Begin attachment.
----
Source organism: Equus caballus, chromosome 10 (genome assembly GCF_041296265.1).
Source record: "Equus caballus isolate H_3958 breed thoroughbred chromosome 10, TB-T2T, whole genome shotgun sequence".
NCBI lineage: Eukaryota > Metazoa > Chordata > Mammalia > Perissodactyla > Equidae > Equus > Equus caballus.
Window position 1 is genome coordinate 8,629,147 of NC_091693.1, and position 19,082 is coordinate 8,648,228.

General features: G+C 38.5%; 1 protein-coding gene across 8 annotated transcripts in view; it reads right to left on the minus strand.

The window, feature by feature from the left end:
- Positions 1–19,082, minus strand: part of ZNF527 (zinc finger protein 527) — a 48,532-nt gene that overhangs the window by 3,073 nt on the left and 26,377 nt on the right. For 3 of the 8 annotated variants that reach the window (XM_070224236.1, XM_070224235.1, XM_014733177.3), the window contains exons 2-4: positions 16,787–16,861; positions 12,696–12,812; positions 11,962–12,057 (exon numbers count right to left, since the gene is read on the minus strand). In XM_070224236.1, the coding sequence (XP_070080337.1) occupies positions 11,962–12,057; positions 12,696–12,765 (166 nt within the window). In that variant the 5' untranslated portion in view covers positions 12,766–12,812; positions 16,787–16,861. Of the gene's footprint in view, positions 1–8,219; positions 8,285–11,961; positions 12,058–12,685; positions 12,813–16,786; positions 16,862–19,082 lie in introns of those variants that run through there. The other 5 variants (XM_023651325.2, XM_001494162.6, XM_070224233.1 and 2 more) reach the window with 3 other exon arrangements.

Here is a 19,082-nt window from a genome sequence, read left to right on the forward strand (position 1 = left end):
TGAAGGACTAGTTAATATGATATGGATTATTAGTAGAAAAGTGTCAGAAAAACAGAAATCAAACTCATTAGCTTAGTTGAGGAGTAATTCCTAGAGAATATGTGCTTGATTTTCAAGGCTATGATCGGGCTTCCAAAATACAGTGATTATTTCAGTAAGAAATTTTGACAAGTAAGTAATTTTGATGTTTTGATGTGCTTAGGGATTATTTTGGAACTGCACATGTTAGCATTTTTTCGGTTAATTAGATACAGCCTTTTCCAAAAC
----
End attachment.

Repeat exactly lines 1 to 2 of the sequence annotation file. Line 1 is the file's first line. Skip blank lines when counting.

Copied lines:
Source organism: Equus caballus, chromosome 10 (genome assembly GCF_041296265.1).
Source record: "Equus caballus isolate H_3958 breed thoroughbred chromosome 10, TB-T2T, whole genome shotgun sequence".